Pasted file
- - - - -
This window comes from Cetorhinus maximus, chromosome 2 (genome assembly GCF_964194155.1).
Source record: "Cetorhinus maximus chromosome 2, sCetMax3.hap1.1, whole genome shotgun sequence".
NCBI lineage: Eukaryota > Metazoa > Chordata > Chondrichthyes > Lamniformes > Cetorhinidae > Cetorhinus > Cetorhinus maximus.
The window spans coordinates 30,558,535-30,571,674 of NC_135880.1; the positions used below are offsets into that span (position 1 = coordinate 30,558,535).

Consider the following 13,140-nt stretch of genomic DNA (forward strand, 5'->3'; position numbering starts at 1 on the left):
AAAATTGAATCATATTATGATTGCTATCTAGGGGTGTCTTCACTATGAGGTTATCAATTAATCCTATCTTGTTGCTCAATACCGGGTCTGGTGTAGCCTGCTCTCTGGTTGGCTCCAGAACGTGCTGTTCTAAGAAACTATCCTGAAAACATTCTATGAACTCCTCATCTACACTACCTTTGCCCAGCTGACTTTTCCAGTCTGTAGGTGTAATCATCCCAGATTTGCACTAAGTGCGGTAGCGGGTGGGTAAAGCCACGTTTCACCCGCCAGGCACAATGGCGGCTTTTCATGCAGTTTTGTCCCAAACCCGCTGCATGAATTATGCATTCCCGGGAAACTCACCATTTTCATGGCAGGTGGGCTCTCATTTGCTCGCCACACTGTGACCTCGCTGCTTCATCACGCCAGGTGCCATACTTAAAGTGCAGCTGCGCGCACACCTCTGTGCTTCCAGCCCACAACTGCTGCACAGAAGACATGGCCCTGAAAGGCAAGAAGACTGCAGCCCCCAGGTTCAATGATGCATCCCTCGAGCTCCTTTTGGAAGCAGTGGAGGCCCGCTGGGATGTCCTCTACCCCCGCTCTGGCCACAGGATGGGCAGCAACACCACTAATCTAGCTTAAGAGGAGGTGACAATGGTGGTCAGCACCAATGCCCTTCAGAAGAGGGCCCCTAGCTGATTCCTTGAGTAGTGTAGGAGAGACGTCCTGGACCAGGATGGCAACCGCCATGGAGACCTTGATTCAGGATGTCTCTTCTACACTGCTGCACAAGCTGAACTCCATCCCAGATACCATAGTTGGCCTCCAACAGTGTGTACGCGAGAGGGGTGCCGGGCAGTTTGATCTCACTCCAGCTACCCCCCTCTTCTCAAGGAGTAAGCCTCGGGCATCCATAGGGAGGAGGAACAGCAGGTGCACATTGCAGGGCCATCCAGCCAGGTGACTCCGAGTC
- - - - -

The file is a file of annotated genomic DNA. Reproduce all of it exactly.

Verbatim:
This window comes from Cetorhinus maximus, chromosome 2 (genome assembly GCF_964194155.1).
Source record: "Cetorhinus maximus chromosome 2, sCetMax3.hap1.1, whole genome shotgun sequence".
NCBI lineage: Eukaryota > Metazoa > Chordata > Chondrichthyes > Lamniformes > Cetorhinidae > Cetorhinus > Cetorhinus maximus.
The window spans coordinates 30,558,535-30,571,674 of NC_135880.1; the positions used below are offsets into that span (position 1 = coordinate 30,558,535).

Consider the following 13,140-nt stretch of genomic DNA (forward strand, 5'->3'; position numbering starts at 1 on the left):
AAAATTGAATCATATTATGATTGCTATCTAGGGGTGTCTTCACTATGAGGTTATCAATTAATCCTATCTTGTTGCTCAATACCGGGTCTGGTGTAGCCTGCTCTCTGGTTGGCTCCAGAACGTGCTGTTCTAAGAAACTATCCTGAAAACATTCTATGAACTCCTCATCTACACTACCTTTGCCCAGCTGACTTTTCCAGTCTGTAGGTGTAATCATCCCAGATTTGCACTAAGTGCGGTAGCGGGTGGGTAAAGCCACGTTTCACCCGCCAGGCACAATGGCGGCTTTTCATGCAGTTTTGTCCCAAACCCGCTGCATGAATTATGCATTCCCGGGAAACTCACCATTTTCATGGCAGGTGGGCTCTCATTTGCTCGCCACACTGTGACCTCGCTGCTTCATCACGCCAGGTGCCATACTTAAAGTGCAGCTGCGCGCACACCTCTGTGCTTCCAGCCCACAACTGCTGCACAGAAGACATGGCCCTGAAAGGCAAGAAGACTGCAGCCCCCAGGTTCAATGATGCATCCCTCGAGCTCCTTTTGGAAGCAGTGGAGGCCCGCTGGGATGTCCTCTACCCCCGCTCTGGCCACAGGATGGGCAGCAACACCACTAATCTAGCTTAAGAGGAGGTGACAATGGTGGTCAGCACCAATGCCCTTCAGAAGAGGGCCCCTAGCTGATTCCTTGAGTAGTGTAGGAGAGACGTCCTGGACCAGGATGGCAACCGCCATGGAGACCTTGATTCAGGATGTCTCTTCTACACTGCTGCACAAGCTGAACTCCATCCCAGATACCATAGTTGGCCTCCAACAGTGTGTACGCGAGAGGGGTGCCGGGCAGTTTGATCTCACTCCAGCTACCCCCCTCTTCTCAAGGAGTAAGCCTCGGGCATCCATAGGGAGGAGGAACAGCAGGTGCACATTGCAGGGCCATCCAGCCAGGTGACTCCGAGTC